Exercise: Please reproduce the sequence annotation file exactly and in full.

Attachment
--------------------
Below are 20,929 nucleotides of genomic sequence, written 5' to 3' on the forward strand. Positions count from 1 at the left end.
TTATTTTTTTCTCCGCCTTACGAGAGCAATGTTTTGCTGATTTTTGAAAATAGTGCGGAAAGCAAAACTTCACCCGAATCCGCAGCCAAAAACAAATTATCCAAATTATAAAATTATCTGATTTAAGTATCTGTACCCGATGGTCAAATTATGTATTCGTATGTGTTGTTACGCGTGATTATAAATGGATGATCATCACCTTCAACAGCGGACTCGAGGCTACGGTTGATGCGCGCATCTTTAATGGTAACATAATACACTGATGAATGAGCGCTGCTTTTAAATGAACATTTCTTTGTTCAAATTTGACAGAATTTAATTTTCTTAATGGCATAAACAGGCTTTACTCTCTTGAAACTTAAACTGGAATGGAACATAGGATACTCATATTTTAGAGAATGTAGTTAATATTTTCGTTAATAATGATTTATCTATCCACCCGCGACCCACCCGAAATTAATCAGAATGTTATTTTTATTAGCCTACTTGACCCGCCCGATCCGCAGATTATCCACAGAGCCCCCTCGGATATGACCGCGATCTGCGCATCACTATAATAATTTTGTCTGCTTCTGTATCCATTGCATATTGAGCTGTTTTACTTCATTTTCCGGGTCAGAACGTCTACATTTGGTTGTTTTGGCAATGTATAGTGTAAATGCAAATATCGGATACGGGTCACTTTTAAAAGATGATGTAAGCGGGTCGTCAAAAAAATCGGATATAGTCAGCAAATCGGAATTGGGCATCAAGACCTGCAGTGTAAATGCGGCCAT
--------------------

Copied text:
Below are 20,929 nucleotides of genomic sequence, written 5' to 3' on the forward strand. Positions count from 1 at the left end.
TTATTTTTTTCTCCGCCTTACGAGAGCAATGTTTTGCTGATTTTTGAAAATAGTGCGGAAAGCAAAACTTCACCCGAATCCGCAGCCAAAAACAAATTATCCAAATTATAAAATTATCTGATTTAAGTATCTGTACCCGATGGTCAAATTATGTATTCGTATGTGTTGTTACGCGTGATTATAAATGGATGATCATCACCTTCAACAGCGGACTCGAGGCTACGGTTGATGCGCGCATCTTTAATGGTAACATAATACACTGATGAATGAGCGCTGCTTTTAAATGAACATTTCTTTGTTCAAATTTGACAGAATTTAATTTTCTTAATGGCATAAACAGGCTTTACTCTCTTGAAACTTAAACTGGAATGGAACATAGGATACTCATATTTTAGAGAATGTAGTTAATATTTTCGTTAATAATGATTTATCTATCCACCCGCGACCCACCCGAAATTAATCAGAATGTTATTTTTATTAGCCTACTTGACCCGCCCGATCCGCAGATTATCCACAGAGCCCCCTCGGATATGACCGCGATCTGCGCATCACTATAATAATTTTGTCTGCTTCTGTATCCATTGCATATTGAGCTGTTTTACTTCATTTTCCGGGTCAGAACGTCTACATTTGGTTGTTTTGGCAATGTATAGTGTAAATGCAAATATCGGATACGGGTCACTTTTAAAAGATGATGTAAGCGGGTCGTCAAAAAAATCGGATATAGTCAGCAAATCGGAATTGGGCATCAAGACCTGCAGTGTAAATGCGGCCAT